Understanding Recycling’s Impact

While most people understand the importance of recycling, the impact the practice can have on the environment can be hard to fully imagine. For example, did you know that the U.S produces enough plastic a year to cover the entire state of Texas like a giant Jell-O mold? Or that manufacturers use 88 percent less energy when creating plastic made from recycled materials rather than from raw materials like oil and gas? Or that enough plastic bottles are thrown away each year in the U.S. that if laid end-to-end they could circulate the globe four times?

At Seraphim Plastics, we remain committed to doing our part to help improve the community and world around us by being one of the leading innovators in plastic recycling. While great strides have been made over the last decade when it comes to plastic recycling, as the numbers mentioned above can attest, we still have a long way to go in the U.S. to reduce plastic waste.

It’s not just plastic where recycling improvements can be made. From metal to paper to water usage, the U.S. economy and manufacturing takes a heave toll on the world’s available resources. To give you a better understanding of just how many resources we use each year, here are some handy facts to help you appreciate the impact recycling can have on the world around us.


Like every industrialized nation, America is highly dependent on the use of metals in construction and manufacturing. Unfortunately, the country doesn’t do enough when it comes to recycling the metals its uses, which ends up costing more in energy and raw materials then when metals are recycled.

Americans throw away enough aluminum each month to rebuild every commercial airplane in use in the states. Considering that throwing away an aluminum can wastes the energy equivalent of burning half a can of gasoline, failing to recycle costs an enormous amount of energy and raw materials. Just consider that recycling one aluminum can save enough energy to power a 100 watt light bulb for 20 hours, your laptop for three hours and a high-def. TV for two hours the next time you throw an empty soda or beer can into the trash rather than the recycling bin.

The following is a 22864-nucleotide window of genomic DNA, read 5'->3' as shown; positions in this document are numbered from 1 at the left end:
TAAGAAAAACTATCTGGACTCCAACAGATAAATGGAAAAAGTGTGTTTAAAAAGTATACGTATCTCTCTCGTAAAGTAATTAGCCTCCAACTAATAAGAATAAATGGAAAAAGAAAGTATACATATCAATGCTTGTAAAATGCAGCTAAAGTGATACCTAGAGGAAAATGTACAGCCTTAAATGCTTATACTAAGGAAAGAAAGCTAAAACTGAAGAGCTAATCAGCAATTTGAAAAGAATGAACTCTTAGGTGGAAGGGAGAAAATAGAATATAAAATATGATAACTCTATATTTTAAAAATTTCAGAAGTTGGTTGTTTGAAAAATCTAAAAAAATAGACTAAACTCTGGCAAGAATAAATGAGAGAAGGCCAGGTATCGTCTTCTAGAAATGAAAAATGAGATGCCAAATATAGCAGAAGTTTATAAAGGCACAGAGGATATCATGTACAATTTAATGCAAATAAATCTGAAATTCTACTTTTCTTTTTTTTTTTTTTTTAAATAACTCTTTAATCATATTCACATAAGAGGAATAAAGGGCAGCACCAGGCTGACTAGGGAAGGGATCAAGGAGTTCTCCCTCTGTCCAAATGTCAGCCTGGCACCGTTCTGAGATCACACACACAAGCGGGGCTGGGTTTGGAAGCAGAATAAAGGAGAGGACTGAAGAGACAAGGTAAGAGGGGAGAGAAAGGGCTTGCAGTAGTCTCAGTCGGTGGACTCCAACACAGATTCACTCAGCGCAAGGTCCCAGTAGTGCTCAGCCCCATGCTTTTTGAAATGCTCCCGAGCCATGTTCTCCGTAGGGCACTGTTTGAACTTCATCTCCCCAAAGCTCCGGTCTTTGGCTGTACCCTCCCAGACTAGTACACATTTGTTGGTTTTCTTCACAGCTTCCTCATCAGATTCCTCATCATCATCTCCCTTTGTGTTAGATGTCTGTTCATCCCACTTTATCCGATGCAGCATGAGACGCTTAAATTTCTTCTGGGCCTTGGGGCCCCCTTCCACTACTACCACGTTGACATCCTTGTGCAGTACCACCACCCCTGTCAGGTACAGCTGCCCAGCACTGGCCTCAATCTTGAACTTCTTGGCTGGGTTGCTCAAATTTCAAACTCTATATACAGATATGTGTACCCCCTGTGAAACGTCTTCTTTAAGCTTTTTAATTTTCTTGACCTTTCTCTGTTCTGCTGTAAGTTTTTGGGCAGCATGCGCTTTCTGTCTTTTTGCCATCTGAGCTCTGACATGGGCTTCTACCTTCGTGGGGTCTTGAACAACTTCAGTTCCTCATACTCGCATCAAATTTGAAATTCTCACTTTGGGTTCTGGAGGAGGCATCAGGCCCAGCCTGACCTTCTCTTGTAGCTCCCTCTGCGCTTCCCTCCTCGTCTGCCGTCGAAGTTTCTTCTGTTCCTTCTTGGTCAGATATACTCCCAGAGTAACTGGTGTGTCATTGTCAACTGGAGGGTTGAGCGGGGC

We also dispose of enough steel and iron a year to continuously supply every domestic automaker; meaning that if every piece of steel and iron could be recycled and used, car manufacturers could build their products entirely from recycled materials without ever needing to use raw materials again. Not only would raw material usage go down with better recycling, but steel mills that use recycled material reduce the levels of mining waste, air pollution and water pollution they emit by nearly 70 percent.


While going “paperless” has made a huge impact on the amount of raw, un-recycled paper materials used in the U.S., recycling efforts for paper have still fallen short. Currently only 48 percent of paper used in office environments finds its way to a recycling center, while 74 percent of newspapers are recovered. Recycled paper is used in the construction of items such as insulation, tissue, paperboard and writing paper.

The process of recycling paper instead of creating paper from raw materials uses 50 percent less water and generates 74 percent less air pollution. In addition to having a gentler impact on the environment, recycled paper also uses significantly less raw materials. Just one ton of recycled paper saves 17 fully grown trees, 7,000 gallons of water, three cubic yards of landfill space, two oil barrels and 4,000-kilowatt hours of electricity. Combined, that amount of energy could successfully power the average American home for five full months.


While you can’t really recycle water at home, you can have an enormous impact on reducing waste through better water management. Running a faucet at home uses 2.5 gallons of water every minute, and for every five minutes a faucet runs, it uses up the equivalent energy to power a 60-watt light bulb for 14 hours.

Fortunately, it’s easy to reduce the amount of water you use at home by consciously looking for ways to cut back. For example, instead of washing dishes by hand, put them into a dishwasher, which only uses 11 gallons total per load. Turn off the faucet when brushing your teeth at night can save over five gallons a day and 240 gallons a month. Finally, a five-minute shower uses between 10 to 25 gallons of water, while filling up the average size bathtub requires 70 gallons of water, or the equivalent of one 20-minute shower.